Contrary to popular belief, artificial nails were not just another by-product of the 1980s.
Lee Press-On nails got big back then, but all the way back to the Ming Dynasty (1368 to 1644), noblewomen wore nail enhancements as a status symbol to indicate that they did not engage in manual labor. If you've ever had yours too long, you can grasp the concept (ouch, bad pun).
As an inveterate nail biter, I'm a frequent flyer in the nail salons. I can chew a set off within one episode of the TV show "24." I gnaw at the corners and edges in a way that would make a squirrel green with envy.
As such, I have a different salon that I visit in different cities, and I think I'm a customer in good standing, because I try to adequately reward them for the extensive amount of repair they have to accomplish, after I've done my dirty work.
Over the years, I've seen a transformation in the salons from a couple of little desks with lamps, an assortment of bottles, and the little fan on the corner of the desk, to full-service mani-pedi spa chairs that massage your back while you're being spoiled and spiffed.
And it's also gone from being a ladies-only enterprise to men and women on the service and clientele ends of things.
With me being a nerd and all that, it occurred to me that the nail salons are encountering the same basic economic principles that affect the rest of us - the law of diminishing returns.
Wikipedia's definition is: "In a production system with fixed and variable inputs (say nail techs and services), beyond some point, each additional unit of variable input yields less and less output." Simply put, with the same techs and the same services, eventually the salons are not getting a good bang for the buck.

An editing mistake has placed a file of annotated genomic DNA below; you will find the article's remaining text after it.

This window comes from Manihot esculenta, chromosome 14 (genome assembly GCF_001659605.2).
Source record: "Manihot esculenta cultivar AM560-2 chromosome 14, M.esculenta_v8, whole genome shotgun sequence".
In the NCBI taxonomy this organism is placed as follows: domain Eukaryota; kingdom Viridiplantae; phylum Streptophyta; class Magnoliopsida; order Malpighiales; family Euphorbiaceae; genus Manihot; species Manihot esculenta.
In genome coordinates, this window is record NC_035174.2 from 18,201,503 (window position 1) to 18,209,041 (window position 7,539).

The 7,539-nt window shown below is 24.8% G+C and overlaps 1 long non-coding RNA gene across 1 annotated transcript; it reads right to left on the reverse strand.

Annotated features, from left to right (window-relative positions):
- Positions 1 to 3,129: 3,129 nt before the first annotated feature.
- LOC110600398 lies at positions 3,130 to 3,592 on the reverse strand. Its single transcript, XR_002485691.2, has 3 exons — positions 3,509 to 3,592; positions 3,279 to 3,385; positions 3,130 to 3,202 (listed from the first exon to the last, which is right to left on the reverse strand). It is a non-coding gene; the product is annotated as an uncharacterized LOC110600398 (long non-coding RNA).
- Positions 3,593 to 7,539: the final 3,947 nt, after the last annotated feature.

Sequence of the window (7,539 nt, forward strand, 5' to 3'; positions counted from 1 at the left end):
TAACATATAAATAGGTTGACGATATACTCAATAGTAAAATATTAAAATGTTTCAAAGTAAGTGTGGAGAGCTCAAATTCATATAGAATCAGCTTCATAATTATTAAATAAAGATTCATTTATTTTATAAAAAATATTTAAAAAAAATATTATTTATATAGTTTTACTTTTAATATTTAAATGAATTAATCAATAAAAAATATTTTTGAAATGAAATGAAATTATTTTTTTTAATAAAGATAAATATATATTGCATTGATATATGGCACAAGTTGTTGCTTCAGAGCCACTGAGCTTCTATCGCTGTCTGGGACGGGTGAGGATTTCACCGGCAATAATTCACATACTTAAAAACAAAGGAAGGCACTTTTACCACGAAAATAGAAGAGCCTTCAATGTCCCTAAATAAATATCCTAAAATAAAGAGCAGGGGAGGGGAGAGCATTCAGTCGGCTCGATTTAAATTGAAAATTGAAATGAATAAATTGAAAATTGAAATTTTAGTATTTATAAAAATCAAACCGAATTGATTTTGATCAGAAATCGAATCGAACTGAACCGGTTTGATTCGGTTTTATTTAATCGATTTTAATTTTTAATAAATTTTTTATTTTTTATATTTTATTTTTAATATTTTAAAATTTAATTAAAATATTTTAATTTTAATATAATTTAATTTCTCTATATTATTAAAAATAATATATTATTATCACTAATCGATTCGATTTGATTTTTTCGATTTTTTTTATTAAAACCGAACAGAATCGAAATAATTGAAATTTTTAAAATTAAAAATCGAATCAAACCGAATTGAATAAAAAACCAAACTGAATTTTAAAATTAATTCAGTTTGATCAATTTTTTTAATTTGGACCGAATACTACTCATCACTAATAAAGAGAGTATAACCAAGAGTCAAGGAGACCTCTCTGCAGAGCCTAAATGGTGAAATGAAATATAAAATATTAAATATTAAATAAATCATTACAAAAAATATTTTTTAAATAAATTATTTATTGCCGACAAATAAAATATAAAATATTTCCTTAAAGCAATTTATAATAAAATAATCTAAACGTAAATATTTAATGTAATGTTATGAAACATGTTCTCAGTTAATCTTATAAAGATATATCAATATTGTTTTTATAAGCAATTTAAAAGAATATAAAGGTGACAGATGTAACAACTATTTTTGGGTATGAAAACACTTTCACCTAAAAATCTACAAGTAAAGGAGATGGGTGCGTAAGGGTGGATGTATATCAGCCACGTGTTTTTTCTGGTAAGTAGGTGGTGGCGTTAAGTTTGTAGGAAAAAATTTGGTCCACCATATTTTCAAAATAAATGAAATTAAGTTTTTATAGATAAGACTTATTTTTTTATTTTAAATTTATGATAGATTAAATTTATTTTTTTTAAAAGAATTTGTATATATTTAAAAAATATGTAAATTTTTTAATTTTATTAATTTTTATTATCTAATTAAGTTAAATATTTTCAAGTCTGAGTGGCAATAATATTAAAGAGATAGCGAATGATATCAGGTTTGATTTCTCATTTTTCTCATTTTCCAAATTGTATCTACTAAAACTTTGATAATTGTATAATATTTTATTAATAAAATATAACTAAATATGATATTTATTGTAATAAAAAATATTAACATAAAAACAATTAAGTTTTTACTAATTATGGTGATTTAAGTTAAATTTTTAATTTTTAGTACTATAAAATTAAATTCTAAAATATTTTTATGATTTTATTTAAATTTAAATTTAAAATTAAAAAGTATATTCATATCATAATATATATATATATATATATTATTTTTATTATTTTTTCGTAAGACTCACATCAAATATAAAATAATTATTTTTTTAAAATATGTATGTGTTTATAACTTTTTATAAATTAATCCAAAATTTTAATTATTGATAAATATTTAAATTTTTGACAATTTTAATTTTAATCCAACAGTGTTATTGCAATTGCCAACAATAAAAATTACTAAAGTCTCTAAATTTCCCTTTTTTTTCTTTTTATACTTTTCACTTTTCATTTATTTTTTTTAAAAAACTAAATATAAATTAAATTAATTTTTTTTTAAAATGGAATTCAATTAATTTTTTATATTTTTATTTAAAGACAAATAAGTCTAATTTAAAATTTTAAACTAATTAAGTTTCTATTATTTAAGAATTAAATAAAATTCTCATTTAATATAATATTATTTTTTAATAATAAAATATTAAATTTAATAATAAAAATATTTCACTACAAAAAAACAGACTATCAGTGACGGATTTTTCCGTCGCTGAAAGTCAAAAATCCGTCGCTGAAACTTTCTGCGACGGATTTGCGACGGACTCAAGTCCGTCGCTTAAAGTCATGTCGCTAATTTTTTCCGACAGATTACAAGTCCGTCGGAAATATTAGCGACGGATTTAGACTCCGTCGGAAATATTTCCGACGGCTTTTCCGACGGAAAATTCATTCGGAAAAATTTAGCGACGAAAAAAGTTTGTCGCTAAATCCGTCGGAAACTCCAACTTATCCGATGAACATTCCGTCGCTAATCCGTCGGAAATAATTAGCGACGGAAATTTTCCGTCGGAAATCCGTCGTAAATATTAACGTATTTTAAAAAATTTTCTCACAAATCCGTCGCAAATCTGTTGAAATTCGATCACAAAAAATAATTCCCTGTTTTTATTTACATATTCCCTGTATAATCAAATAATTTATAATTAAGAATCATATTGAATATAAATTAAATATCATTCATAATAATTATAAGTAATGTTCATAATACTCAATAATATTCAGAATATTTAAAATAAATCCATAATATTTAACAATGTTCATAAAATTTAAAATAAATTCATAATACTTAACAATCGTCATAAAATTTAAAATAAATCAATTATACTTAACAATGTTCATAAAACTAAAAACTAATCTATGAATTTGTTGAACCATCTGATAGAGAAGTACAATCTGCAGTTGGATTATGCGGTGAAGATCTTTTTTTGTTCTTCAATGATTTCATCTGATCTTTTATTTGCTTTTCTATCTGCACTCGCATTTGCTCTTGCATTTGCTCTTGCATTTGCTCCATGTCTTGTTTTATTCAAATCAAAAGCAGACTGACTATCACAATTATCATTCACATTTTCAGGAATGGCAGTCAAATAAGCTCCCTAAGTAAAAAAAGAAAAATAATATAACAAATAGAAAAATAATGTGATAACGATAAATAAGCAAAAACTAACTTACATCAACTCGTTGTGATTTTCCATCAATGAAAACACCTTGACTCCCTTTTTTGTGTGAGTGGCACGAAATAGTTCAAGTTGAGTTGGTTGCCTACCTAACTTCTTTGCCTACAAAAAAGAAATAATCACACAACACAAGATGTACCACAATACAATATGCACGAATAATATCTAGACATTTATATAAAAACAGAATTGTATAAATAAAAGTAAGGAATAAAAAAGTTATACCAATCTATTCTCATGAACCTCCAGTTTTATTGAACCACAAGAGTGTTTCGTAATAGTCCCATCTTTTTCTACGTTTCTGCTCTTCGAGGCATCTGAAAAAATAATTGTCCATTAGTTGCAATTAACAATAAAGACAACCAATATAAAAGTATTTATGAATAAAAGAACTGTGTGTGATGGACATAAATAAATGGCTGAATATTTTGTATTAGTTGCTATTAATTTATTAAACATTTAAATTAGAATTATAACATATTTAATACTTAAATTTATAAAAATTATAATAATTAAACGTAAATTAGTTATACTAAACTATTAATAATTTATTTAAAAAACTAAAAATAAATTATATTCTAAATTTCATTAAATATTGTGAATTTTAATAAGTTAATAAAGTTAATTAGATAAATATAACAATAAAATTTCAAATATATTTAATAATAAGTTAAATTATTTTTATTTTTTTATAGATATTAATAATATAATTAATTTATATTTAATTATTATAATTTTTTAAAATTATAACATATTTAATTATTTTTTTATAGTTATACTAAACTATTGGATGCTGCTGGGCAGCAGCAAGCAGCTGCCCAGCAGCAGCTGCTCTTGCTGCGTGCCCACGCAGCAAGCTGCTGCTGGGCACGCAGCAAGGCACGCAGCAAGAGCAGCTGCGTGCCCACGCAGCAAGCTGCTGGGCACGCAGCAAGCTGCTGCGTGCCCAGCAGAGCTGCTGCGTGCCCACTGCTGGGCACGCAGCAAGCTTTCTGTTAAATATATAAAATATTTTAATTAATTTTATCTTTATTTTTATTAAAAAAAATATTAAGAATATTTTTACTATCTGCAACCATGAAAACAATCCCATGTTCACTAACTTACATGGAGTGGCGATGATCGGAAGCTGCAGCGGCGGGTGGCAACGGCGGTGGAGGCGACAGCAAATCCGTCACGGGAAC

So what they have to do is add more bang. Now, we're expanding to salons that have Direct TV or piped-in Muzak. One shop I went to recently even started offering pricey, little, decorative flip-flops, so that you could prance out in style. One of my favorite places gives me a nifty bamboo calendar for Chinese New Year.
What they all need to do is simply ask their clients what new services or items they would like to see. I would be willing to bet that most ladies would want a couple of the same things. We'd appreciate the ability to get an emergency nail rescue (i.e. pre-wedding, or job interview). Can you imagine an on-call nail technician?
And what about workers for holidays? I know most technicians work on a contract basis where tips count for a large part of their earnings. We would love to have in-home or in-office services.
I would even be willing to buy lunch for someone who would deliver a manicure, so that I wouldn't have to sit in line on Saturday morning reading an obsolete copy of People magazine.
I swear, one of the discussions I have in my mind on the weekends is whether new nails are worth the trouble of putting on clothes and makeup. Deep sigh, a gal can hope -- can't she?
Denese Rodgers is executive director of Connecting Henry, a social-services, networking, community organization in Henry County.